- band (formed 1983) feat; Roy Corkhill (bass) (ex Black, Third Man, later Icicle Works), Dave Whittaker (bass) (ex Visual Aids, Jass Babies), Andy Zsigmund (gtr), David Knowles (keys) (ex Achilles, Virgin Dance), Steve Brown (drms) (ex Jazz Babies, Afraid of Mice), Colin McKay (ex Achilles) (voc,gtr) was the main force behind it, writing most or all of the material. Had track on ‘Son of Jobs For The Boys’ comp LP (Natalie recs Jun85) & rel 4 singles on RCA between 1985-86 - I Fall Apart (Jun85), Love You To Death (Mar86), Hellzappopin (Jun86), Idlewild. The band were tipped for stardom but RCA decided to put their money on Fairground Attraction and Here’s Johnny faded away.


- band of mid-late 80s, feat; Pete McPartland (voc) (ex Jactars, now Rash), Elaine Harris (voc), Roy Corkhill (bass) (ex Black, Here’s Johnny, later Icicle Works), and briefly Terry Jones (bass) (ex Blue Forest) who left after a couple of rehearsals, also had Paul Jones (bass) (later of Catatonia). Joey Musker (drms) (ex Wah!, Dead or Alive). There was a demo made and played at the Café Berlin. Band morphed into The Big I Am


- 3-pc band, feat; Colin Vearncome (guitar,vocals), Roy Corkhill (bass) (later Third Man, Here’s Johnny, Icicle Works), Martin Green (sax) (ex Numbers 28, White Russians, China Crisis), Jimmy Hughes (drms), Dave ‘Dix’ Dickie (keys) (ex Last Chant). Rel 7″ Wonderful Life on Ugly Man Recs (1986), then Colin went solo & signed to A&M & the song became a huge hit (#8 in UK Charts), following Sweetest Smile (also #8). Continued making the Top 75 until 1991 with Paradise, Big One, Now You’re Gone, Feel Like Change & Here it Comes Again. Colin & Roy also did live work for Grown Up Strange (1986-87). Also feat; Jimmy Sangster (ex City Lights) who joined 1983. Dave Dix now works at the Kashmir Klub and has produced and engineered many chart acts.

The Early Years [1980 - 1984]

The band was founded in Liverpool in 1980 when bassist Chris Layhe (who had been in a couple of local rock bands including Elanor and Blind Owl) answered an advertisement for a musical collaborator placed by 20 year old Ian McNabb. The two got together and started writing. They quickly added drummer Chris Sharrock (who had previously drummed for the Cherry Boys), and began playing live shows as "The Icicle Works".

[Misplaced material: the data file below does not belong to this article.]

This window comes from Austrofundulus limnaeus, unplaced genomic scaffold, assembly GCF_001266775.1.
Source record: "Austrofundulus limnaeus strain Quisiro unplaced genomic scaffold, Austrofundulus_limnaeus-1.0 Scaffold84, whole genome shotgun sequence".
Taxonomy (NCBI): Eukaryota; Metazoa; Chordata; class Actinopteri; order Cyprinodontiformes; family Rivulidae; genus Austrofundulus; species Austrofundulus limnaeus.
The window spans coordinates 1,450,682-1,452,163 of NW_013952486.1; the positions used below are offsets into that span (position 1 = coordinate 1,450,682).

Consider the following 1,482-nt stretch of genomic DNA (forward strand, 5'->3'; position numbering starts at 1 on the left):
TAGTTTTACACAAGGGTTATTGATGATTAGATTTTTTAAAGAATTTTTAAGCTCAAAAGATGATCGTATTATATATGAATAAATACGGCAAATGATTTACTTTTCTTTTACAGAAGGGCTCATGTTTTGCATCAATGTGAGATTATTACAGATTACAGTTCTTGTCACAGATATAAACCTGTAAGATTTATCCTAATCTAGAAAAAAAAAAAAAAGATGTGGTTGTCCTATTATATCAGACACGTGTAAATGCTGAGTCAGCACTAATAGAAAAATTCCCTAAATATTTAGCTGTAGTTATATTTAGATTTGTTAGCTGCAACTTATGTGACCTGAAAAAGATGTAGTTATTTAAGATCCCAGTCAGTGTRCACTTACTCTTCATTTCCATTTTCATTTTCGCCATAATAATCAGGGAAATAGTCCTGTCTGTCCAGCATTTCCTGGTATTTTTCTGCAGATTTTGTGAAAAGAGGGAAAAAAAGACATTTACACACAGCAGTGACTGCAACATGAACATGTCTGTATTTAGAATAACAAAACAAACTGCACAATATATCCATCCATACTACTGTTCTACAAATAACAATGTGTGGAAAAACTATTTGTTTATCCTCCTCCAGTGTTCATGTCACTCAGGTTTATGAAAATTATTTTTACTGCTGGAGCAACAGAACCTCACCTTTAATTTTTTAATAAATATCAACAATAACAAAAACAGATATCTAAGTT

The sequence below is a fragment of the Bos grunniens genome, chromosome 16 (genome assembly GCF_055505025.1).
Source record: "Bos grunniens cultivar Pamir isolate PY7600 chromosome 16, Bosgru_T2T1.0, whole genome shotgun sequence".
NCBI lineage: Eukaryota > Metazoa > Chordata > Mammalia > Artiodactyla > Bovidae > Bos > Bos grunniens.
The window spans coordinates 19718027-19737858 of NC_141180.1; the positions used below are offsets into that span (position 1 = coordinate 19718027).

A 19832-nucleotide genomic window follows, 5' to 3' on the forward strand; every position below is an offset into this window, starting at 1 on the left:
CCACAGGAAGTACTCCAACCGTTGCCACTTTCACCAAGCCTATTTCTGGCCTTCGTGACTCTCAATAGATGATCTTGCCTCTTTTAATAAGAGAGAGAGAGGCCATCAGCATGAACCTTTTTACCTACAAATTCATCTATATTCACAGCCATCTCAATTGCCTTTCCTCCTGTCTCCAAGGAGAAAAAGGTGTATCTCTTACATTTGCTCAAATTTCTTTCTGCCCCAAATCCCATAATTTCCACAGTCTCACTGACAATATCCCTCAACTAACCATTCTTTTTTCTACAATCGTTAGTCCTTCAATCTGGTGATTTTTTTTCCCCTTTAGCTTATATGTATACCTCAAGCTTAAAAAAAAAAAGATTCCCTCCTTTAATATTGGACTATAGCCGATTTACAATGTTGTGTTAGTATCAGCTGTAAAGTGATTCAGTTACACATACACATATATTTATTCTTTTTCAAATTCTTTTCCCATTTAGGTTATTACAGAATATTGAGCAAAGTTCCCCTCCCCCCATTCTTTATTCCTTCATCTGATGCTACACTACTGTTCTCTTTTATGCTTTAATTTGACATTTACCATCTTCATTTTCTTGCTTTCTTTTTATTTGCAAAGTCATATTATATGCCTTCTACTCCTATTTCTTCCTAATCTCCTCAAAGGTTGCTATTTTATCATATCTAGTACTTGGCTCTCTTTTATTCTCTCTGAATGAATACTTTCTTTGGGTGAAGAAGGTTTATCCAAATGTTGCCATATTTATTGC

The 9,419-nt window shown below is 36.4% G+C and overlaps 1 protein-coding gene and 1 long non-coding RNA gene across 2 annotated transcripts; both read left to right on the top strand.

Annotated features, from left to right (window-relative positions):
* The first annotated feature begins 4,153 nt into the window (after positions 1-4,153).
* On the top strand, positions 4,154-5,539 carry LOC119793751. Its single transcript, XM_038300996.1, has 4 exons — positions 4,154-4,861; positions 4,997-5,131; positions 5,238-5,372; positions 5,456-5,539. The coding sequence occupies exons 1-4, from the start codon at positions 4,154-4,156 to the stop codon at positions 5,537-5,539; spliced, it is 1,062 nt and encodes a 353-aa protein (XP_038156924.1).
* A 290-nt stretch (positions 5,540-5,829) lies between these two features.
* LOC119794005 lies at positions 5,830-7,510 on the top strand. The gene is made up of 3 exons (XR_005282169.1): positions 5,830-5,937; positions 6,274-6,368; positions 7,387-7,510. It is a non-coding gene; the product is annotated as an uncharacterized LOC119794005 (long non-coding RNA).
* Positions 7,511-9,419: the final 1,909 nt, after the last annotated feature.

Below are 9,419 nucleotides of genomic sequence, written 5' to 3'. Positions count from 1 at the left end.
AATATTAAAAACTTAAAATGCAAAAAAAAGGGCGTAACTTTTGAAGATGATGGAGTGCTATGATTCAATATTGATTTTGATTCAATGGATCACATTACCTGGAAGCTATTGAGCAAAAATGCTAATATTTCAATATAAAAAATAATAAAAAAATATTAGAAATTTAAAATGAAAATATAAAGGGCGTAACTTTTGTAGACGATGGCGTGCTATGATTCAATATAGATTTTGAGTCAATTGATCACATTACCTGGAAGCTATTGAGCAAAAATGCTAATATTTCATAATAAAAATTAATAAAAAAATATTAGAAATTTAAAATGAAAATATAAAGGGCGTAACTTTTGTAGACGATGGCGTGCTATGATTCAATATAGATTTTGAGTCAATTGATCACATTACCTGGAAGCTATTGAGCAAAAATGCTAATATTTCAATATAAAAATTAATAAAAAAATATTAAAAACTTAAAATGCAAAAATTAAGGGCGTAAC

In 1981, the band recorded a six-song independently released cassette entitled Ascending that was primarily sold at Liverpool's Probe Records, they didn't make their official debut until October 1982, when the independent "Nirvana" single was issued on Troll Kitchen. It reached number 15 on the U.K. independent chart.

The following year, the Icicle Works were signed to the Beggars Banquet label, who issued the single "Birds Fly (Whisper To A Scream)" on their subsidiary label Situation Two.

Later that year, The Icicle Works' released their biggest UK hit, 1983's "Love is a Wonderful Colour", which was a UK Top 15 single. Their debut eponymous album (1984) followed shortly thereafter, reached number 24 on the UK charts and entered the U.S. top 40. Also appearing on the U.S. top 40 singles charts at around the same time (and hitting the Canadian top twenty) was "Whisper to a Scream (Birds Fly)", a retitled and slightly remixed version of the band's Situation Two release of 1983. 

The Banquet Years [1985 - 1988]

After the release of their self-titled debut album the Icicle Works struggled to match their initial commercial success. However, they continued to receive critical acclaim as a live band and secured a loyal fan base both in the UK and abroad. Some have attributed the lack of commercial success to The Icicle Works' change in sound over the years, from an initial 'new wave' feel to a more straight-ahead (but then-unfashionable) rock sound inspired by  Neil Young, The Doors and The Ramones, amongst others.